Assistant Secretary Dr. Howard Koh Highlights Drug Prevention Month

Last month, Dr. Howard Koh, Assistant Secretary for Health, spoke with R. Gil Kerlikowske, Director of the Office of National Drug Control Policy (ONDCP), about drug prevention during the observance of Prevention Month. You can watch their discussion at the ONDCP Web site.

I want to highlight that to help reduce the number of new HIV infections, the National HIV/AIDS Strategy calls for giving much more attention and resources to the populations at highest risk of HIV, including substance abusers. Among the many benefits of preventing drug use, before it starts or stepping in early before substance use becomes chronic, is reducing the individual’s risk of exposure to HIV and other dangerous infections like Hepatitis C. This highlights the complementary nature of both the National HIV/AIDS Strategy and the National Drug Control Strategy, and the government-wide efforts underway to implement both. Dr. Koh recently wrote an ONDCP guest blog post about this topic as well.


  1. Sr. Dympna Haber, RSHM says:

    We have religious sisters in my community working in Zambia, Zimbabwe and Mozambique where AIDS is nearly at the pandemic level. I have seen the call by UNITAIDS to pharmaceutical companies to ask them to form patent pools to reduce the cost of the new ARV’s, most of which seem to be used in combination with protease inhibitors. Evidently these new medications have fewer initial side effects and enable the patients to be more faithful in taking them regularly (if they can afford them), and thus reduce the possibility of further mutation of the AIDS retrovirus, which would require more new medications.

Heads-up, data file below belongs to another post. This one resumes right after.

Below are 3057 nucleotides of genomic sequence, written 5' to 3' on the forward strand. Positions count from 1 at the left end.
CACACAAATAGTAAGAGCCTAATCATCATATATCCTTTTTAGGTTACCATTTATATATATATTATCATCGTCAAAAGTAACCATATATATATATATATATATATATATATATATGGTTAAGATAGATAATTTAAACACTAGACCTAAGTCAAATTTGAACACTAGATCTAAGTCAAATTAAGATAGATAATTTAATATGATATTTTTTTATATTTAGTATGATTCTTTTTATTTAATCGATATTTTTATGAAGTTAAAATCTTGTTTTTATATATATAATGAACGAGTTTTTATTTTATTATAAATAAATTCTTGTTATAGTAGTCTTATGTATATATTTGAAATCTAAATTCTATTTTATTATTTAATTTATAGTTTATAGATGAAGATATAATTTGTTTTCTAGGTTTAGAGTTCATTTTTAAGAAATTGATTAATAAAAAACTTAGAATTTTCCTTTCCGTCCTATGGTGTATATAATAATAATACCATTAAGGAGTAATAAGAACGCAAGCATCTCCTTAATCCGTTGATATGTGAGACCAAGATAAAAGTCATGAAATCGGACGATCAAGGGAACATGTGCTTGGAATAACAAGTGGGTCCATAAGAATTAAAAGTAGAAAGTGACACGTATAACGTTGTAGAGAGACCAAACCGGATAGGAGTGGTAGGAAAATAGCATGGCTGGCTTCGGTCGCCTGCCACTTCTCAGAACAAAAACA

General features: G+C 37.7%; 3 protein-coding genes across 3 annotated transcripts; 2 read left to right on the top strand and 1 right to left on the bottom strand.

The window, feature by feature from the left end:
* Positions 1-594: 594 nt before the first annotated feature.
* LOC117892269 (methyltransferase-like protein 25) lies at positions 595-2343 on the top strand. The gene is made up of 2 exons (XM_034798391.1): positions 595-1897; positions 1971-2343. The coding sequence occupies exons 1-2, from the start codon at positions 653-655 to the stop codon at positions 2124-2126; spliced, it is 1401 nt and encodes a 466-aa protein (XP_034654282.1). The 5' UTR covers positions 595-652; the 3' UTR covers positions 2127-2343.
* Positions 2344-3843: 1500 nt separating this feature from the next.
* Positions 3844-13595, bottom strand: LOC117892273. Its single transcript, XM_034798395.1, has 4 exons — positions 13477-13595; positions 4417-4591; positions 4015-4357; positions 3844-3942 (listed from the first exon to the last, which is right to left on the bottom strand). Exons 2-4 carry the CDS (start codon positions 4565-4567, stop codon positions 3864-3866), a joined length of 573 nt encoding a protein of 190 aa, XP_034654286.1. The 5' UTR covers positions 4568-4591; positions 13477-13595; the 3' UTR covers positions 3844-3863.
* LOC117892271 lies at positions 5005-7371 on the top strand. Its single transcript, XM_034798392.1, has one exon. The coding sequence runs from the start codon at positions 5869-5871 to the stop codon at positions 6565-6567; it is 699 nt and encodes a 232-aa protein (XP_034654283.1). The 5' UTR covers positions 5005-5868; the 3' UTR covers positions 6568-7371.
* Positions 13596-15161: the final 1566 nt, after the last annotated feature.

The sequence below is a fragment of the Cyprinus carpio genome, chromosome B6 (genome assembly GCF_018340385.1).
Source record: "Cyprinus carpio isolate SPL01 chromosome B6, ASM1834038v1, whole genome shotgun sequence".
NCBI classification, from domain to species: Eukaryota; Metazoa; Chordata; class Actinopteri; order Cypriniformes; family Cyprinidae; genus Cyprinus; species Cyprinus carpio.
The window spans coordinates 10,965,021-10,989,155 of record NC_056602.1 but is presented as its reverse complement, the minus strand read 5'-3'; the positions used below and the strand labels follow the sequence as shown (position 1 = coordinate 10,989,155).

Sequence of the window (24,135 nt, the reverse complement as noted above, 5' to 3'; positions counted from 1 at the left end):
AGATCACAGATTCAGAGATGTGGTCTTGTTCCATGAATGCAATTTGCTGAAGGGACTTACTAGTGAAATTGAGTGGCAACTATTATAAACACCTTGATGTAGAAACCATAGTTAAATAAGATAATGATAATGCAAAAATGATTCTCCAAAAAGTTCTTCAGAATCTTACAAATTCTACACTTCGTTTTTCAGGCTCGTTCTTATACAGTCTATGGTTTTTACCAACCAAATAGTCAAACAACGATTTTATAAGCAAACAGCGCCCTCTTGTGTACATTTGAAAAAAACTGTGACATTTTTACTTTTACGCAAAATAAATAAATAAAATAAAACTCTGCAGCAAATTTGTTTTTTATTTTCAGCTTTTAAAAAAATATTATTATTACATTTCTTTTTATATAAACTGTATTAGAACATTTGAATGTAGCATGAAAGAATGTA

How can we form advocacy groups to pressure pharmaceutical companies with life-giving remedies to pool their patents, not just for those where AIDS is a pandemic, but also for those who need the most help, e.g. substance abusers. It is a difficult situation, for there is no profit to pharmaceutical companies helping those who cannot increase their economic status, but it would certainly help the whole world if more people could get AIDS, as a disease, under control.
    I am very aware that the AIDS situation is very complex – victims of the disease must have proper nutrition and be faithful to taking medicine, and live in a way that does not affect others – a huge expense and educational task. But, how do we advocate to make the life of AIDS victims more feasible, and bring their children to life without the disease unless we make the medications more tolerable for sufferers and more affordable?

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